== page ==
The local restaurant industry is steadily growing with several independent brands popping up alongside the influx of national and international brands. While new restaurants have the challenge of making their mark among the other established and new names, it would be a struggle for many, for any, to stay open past the first two years in this ever more fickle market. To stay relevant beyond five would be no mean feat.
The historically unlucky number thirteen bodes well for the homegrown Ilaputi in that they celebrate their thirteenth year, this year. With this luck came a lot of commitment to making each meal truly an experience. Behind the glamour of the food, the minimalist aesthetics, the hip music — this epitome of accessible, classy cool on The Island — is a story of blood, sweat and tears holding aloft a dream of elevating the standards of the local food industry.
Ilaputi’s story goes back to owner and Executive Chef Jan Rodriguez’s childhood moniker, obviously owing to his complexion, “Puti”. Fast forward years later and it finds its way into equally humble beginnings as a karenderya operated — in all definitions of hands-on involvement — by himself and his wife Karen with only a skeletal service crew. Given a smattering of eateries right across University of San Carlos – Talamban Campus, what was a student market from the get go had several answers to the perpetual question: “Where shall we eat?”. Didto sa Avalon, sa Kantina, kang Butchoy, ila(ng) Badong . . . Ila Puti.
Ila Puti’s following increased with the expansion of its more specialized menu and also as a space to both proverbially and literally chill in. The salaried crowd soon caught up with the college set and it didn’t take long after for its transformation to the institution that it is today. 2005 saw IT Park as the new home of the rebranded Ilaputi, the two-word former now fused into one and the old definitives meeting additional innovations.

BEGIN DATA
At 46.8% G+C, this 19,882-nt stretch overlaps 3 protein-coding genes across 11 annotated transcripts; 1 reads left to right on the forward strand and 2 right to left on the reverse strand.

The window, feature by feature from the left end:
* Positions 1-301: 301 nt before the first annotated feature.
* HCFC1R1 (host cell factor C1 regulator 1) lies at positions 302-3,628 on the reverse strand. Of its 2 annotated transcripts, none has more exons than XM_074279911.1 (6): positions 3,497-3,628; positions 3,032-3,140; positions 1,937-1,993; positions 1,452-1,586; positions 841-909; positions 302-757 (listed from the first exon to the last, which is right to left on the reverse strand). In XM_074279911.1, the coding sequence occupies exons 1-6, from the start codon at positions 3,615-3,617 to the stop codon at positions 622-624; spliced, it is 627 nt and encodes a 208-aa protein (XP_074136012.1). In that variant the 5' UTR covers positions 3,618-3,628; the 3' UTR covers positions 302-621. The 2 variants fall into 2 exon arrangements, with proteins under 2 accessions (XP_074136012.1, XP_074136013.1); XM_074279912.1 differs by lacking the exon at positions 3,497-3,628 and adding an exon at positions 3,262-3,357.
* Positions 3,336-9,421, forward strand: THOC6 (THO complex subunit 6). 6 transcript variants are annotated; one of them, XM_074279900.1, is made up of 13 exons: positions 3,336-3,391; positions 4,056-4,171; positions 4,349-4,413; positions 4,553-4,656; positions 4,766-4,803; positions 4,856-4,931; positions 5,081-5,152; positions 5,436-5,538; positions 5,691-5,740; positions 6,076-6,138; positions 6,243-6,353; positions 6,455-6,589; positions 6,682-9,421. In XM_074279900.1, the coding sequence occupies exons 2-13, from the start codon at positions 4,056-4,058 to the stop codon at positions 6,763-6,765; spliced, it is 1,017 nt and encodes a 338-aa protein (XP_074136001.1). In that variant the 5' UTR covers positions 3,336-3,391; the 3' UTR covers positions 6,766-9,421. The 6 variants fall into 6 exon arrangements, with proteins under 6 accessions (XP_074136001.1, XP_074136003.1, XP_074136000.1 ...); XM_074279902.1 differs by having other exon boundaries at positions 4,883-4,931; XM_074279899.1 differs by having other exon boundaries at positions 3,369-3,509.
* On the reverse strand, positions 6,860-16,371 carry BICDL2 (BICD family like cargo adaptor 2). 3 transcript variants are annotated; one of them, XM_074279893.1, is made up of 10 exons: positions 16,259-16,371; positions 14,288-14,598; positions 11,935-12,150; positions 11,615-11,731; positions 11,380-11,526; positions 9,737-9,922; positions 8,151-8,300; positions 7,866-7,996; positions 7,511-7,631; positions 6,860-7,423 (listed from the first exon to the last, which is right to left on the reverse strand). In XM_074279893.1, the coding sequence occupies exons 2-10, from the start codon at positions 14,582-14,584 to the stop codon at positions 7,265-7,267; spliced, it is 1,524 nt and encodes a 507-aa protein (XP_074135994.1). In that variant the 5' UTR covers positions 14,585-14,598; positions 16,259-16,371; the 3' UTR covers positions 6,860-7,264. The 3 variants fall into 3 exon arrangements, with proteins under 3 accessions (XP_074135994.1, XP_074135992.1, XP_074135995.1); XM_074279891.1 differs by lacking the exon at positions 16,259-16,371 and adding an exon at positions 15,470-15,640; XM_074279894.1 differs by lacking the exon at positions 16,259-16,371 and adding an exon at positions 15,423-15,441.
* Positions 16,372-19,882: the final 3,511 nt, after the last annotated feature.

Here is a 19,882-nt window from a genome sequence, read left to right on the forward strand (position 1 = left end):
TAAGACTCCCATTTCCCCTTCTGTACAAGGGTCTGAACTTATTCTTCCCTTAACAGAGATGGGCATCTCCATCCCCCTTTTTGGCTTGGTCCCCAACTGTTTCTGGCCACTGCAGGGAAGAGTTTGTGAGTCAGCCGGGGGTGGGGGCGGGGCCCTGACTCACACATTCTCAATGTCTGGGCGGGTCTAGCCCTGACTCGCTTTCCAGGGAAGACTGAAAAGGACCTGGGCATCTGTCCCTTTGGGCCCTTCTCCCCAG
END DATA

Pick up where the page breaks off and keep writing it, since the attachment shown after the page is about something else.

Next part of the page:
Retaining all the old favorites, Ilaputi serves their signature Asian Soul Food as, in yet another distinction, the first and only full-service restaurant operating 24/7. In celebration of their anniversary, select local personalities and members of the media were invited to sit down to an intimate lunch for a review of what built the past thirteen years and a preview of years to come.
Gambas, simply done in garlic and olive oil, opened the special thirteen-courser. The straight-up sauté involves none of the Filipinization with tomato sauce and plays the pungency of garlic and the distinctive richness and flavor of olive oil to bring out the briny-sweet brightness of the plump shrimps.